Utopia now

Commons craft; detail of a plywood farmhouse, built using a CNC machine. Photo courtesy Wikihouse In 1890 William Morris imagined a world free from wage slavery. Thanks to technology, his vision is finally within reach by Vasilis Kostakis is a senior researcher at the Ragnar Nurkse Department of Innovation and Governance at Tallinn University of Technology in Estonia, and an affiliate at the Berkman Klein Center for Internet and Society at Harvard University in Massachusetts. He is also the founder of the P2P Lab. His latest book project, Peer-to-Peer: The Commons Manifesto, with Michel Bauwens and Alex Pazaitis, is forthcoming. by Wolfgang Drechsler is … Continue reading Utopia now

Panic Attacks Are Universal Because All Humans Evolved to Feel Fear

Panic attacks are part of the human experience, but what triggers them is personal. By Sarah Sloat They can begin suddenly and peak quickly, with their signature trembling, nausea, and ragged breaths rolling in waves. A panic attack is your body your body being gripped with fear, but what triggers that fear and how often it takes hold of you depends on who you are. The stimuli vary from person to person, but what remains constant is the experience itself — and its prevalence among humans. Most people, at some point in their lives, will experience a panic attack because it’s … Continue reading Panic Attacks Are Universal Because All Humans Evolved to Feel Fear

Cancer Cells Can Go Mysteriously Dormant For Years, And Scientists Are Beginning to Understand Why

(nopparit/iStock) We were wrong about cancer’s uncontrollable growth. FRANCESCO CREA, THE CONVERSATION Cancer has always been thought of as something that grows rapidly and uncontrollably, but this view may be wrong. New evidence suggests that cancer alternatively uses the “accelerator” and the “brake” in order to survive. If you plot the growth of prostate cancer tumour progression over years, you get a graph that looks something like this: The graph shows that prostate cancer cells alternate periods of rapid growth with periods of dormancy. In the above example, the tumour will grow to the point where it starts to produce … Continue reading Cancer Cells Can Go Mysteriously Dormant For Years, And Scientists Are Beginning to Understand Why

J.D. McClatchy on the Contrast and Complementarity of Desire and Love

“Love is the quality of attention we pay to things.” BY MARIA POPOVA We are creatures of such staggering psychoemotional complexity that we are often opaque to ourselves, purblind to the constellation of our own thoughts, our own feelings, our chaotic and often contradictory desires — nowhere more so than in the realm of the heart. “The alternations between love and its denial,”philosopher Martha Nussbaum wrote in contemplating the difficulty of knowing ourselves, “constitute the most essential and ubiquitous structural feature of the human heart.” Perhaps the most disorienting aspect of that interior opacity is that of distinguishing between love and desire, both … Continue reading J.D. McClatchy on the Contrast and Complementarity of Desire and Love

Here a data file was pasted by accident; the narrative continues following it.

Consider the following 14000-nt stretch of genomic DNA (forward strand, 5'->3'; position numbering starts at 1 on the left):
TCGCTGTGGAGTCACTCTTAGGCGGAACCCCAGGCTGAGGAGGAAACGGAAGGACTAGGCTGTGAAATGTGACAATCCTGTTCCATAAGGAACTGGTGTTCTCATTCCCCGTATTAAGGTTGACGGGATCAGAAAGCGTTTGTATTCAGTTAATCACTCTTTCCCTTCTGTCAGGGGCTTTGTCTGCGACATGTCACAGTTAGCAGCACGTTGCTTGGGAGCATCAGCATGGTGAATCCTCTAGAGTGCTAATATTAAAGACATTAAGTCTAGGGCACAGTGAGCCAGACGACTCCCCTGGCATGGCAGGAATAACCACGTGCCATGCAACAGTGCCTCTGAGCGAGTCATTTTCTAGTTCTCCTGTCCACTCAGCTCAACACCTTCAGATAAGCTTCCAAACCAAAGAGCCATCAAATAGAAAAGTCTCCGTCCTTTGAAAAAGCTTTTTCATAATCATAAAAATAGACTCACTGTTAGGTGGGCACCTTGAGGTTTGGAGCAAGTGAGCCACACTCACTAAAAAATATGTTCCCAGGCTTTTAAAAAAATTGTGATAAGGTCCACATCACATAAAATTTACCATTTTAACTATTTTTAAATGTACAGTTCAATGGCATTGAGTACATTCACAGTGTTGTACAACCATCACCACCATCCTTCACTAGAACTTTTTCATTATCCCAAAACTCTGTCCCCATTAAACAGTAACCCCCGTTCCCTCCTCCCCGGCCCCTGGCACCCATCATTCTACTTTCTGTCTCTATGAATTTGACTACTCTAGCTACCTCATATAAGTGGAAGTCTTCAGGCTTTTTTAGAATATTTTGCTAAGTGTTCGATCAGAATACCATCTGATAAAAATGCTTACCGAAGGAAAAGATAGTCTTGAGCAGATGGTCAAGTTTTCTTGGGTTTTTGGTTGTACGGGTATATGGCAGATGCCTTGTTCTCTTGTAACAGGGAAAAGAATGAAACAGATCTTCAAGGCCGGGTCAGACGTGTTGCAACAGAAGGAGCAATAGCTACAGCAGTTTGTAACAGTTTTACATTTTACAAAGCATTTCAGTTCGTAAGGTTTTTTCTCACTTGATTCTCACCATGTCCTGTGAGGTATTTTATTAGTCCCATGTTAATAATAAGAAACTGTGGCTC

Twitter Ablaze After Most of French Museum Collection Found to Be Fake

CC0 SOCIETY The social media platform quickly responded to news of fakes spotted in a landmark French museum, with a lion’s share of users pegging it ’embarrassing’ and questioning the level of expertise of those who originally accepted the works into the museum’s collection. State-owned Étienne Terrus museum in the southern French city of Elne, near the Spanish border, has discovered that 82 of the 140 works originally thought to have been painted by the renowned artist are in fact fakes, French media reported. An alarm was raised by an art historian after taking note that some of the buildings depicted in the paintings were erected after Étienne Terrus, a close … Continue reading Twitter Ablaze After Most of French Museum Collection Found to Be Fake

The Era of Fake Video Begins

Edmon de Haro The digital manipulation of video may make the current era of “fake news” seem quaint. by FRANKLIN FOER In a dank corner of the internet, it is possible to find actresses from Game of Thrones or Harry Potter engaged in all manner of sex acts. Or at least to the world the carnal figures look like those actresses, and the faces in the videos are indeed their own. Everything south of the neck, however, belongs to different women. An artificial intelligence has almost seamlessly stitched the familiar visages into pornographic scenes, one face swapped for another. The genre is one of the … Continue reading The Era of Fake Video Begins

Communist robot dreams

Detail from the cover of Nikola Kesarovski’s 1983 book The Fifth Law of Robotics. Illustration by Hristo Braykov Tech flourished in communist Bulgaria and so did a body of science fiction asking vital philosophical questions by Victor Petrov is a postdoctoral student on the Max Weber programme at the European University Institute near Florence in Italy. Edited by Sam Haselby The police report would have baffled the most grizzled detective. A famous writer murdered in a South Dakota restaurant full of diners; the murder weapon – a simple hug. A murderer with no motive, and one who seemed genuinely distraught at what he had … Continue reading Communist robot dreams